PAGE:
And why not? Says the RambaM azoy: the purpose of this prohibition against eating matzo on erev Pesach is to provide a clear distinction between partaking of matzo as an ordinary food for pleasure or preference (say with cream cheese and jelly, or matzo pizza on the second night of any Yom Tov when one doesn’t feel like eating meat and chicken late at night) and when performing the mitzvah mamish of eating matzo as commanded and described in the heylige Toirah. Very logical. Are you following all this or, are you busy thinking about matzo and sex, chazir that you are?
Speaking of abstaining, said Rav Levi in the heylige Gemora (Yirushalmi, Pisochim 10:1) azoy: “one who eats matzo on the eve of Pesach is likened to one who has relations (of a sexual nature avada) with his betrothed fiancée while she still resides in the home of her parents.” Well, blow me down! He said what about eating matzo and having premarital sex? Shoin, mistama he wanted you to get the point and always remember not to eat matzo on Erev Pesach and after you read this shtikel review, you taka won’t ever forget this halocho. Nu, certain wiesenheimers mistama want to know if this example remains valid in a case where the fiancée happens to live in her own apartment, or shares one with others? Is eating matzo on erev Yom Tov still akin to premarital relations if the fiancée does not live with her parents? Taka an excellent kasha bazman hazeh (in our times). That question however is also not germane to our review and let’s go veyter. The point of the heylige Gemora was seemingly to teach us azoy: one who chaps his fiancée before the wedding and seemingly davka in the home of her parents, is seemingly likened to one who eats matzo on erev Yom Tov! Shoin.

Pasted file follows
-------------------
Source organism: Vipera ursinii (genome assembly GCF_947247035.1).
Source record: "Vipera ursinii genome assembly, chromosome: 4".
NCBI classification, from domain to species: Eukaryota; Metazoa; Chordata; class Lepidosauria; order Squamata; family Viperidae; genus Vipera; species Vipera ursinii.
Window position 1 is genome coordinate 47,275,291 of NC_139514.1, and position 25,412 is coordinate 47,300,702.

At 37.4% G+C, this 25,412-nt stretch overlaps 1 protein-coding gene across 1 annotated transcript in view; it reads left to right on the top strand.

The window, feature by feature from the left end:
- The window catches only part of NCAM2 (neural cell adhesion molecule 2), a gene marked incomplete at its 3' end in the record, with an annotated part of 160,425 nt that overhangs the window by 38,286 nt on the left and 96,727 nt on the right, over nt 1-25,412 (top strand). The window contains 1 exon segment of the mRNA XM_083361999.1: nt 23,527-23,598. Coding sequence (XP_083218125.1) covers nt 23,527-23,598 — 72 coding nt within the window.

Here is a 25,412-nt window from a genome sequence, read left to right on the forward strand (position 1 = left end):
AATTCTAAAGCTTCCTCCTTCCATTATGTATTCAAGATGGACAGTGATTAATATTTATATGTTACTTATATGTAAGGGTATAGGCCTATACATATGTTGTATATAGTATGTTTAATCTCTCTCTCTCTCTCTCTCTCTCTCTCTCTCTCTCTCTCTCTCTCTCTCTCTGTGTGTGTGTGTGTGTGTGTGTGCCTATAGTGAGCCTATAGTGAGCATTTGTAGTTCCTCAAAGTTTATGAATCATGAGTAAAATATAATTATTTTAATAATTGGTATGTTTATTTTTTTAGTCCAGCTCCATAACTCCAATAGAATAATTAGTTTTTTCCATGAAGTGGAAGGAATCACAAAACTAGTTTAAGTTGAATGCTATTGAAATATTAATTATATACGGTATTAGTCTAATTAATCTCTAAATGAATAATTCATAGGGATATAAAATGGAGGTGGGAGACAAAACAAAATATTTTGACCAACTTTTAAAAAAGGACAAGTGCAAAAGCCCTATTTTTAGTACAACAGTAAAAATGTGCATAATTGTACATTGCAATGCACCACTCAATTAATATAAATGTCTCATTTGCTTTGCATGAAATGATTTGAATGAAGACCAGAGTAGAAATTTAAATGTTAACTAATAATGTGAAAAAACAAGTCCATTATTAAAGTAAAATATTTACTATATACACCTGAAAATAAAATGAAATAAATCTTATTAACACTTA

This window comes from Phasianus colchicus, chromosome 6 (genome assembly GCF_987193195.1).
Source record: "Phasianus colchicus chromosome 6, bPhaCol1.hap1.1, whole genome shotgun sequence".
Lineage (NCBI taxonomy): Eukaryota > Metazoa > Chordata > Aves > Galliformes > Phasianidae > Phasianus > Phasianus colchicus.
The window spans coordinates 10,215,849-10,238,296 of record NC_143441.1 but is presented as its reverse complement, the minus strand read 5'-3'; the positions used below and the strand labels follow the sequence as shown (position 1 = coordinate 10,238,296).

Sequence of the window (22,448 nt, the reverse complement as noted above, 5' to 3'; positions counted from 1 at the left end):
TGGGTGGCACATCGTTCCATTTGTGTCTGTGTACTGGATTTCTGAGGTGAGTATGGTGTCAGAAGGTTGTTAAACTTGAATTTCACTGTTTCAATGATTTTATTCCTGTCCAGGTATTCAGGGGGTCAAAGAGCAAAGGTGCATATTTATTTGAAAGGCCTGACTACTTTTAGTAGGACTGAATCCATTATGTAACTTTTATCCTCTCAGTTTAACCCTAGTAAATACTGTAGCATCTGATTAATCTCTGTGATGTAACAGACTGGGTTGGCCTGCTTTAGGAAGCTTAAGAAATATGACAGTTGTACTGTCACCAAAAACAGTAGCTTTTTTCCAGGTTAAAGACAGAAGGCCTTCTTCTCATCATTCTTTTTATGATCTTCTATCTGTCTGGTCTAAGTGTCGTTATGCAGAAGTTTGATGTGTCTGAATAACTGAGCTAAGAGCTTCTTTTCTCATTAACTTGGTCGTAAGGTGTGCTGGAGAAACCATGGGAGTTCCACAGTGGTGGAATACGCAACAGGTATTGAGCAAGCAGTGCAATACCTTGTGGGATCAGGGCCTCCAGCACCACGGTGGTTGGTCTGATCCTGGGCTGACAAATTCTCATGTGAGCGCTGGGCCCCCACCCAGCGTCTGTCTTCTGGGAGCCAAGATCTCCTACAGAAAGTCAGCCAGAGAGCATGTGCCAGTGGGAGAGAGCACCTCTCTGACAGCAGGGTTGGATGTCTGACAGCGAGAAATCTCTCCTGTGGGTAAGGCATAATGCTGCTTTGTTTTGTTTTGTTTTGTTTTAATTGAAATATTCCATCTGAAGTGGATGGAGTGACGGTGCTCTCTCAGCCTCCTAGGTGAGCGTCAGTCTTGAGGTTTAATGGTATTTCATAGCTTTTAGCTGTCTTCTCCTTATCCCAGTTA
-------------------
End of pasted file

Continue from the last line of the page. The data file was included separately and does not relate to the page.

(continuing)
Wait, there’s more to say about this wild association and taka said the Abudrohom azoy: just as one must have seven blessings before the marriage (the sheva brochos we assume, or a few of the blessings under the chuppah + a few sheva brochos), before his fiancée is permitted to him, so to, a person must hear seven blessings or make seven blessings at the seder table on the night of Pesach, before he can enjoy the matzo. Which seven brochos must one hear or recite? Shoin, this too is somewhat of a machloikes (disagreement).
Wait it gets better: Says Ma’seches Kalloh Chapter 1, azoy: one who chaps his fiancée before the seven required blessings are made is likened to one who chaps his fiancée while she is in her state of Nidoh (impurity as a result of her menstrual cycle). He too is likened to the person who chapped the matzo before the required seven blessings.
Shoin, there you have it. Matzo and sex are taka related and one must be careful not to chap either the kallah (fiancée) or the matzo too early. Premature chapping of the matzo, as well, premature dippings, if you chap, prior to allotted time and blessings, are both verboten; seemingly both should be enjoyed at their proper designated times. Both are better served yeast free. Did the comparisons of nido blood to matzo inspire a few umois ho-oilom (goyim) to a further connection between matzo and blood in the form of blood libels? Ver veyst.
Wishing all readers a chag kosher v’somayach – a happy, kosher and joyous Pesach wherever you may find yourself.
The Oisvorfer Ruv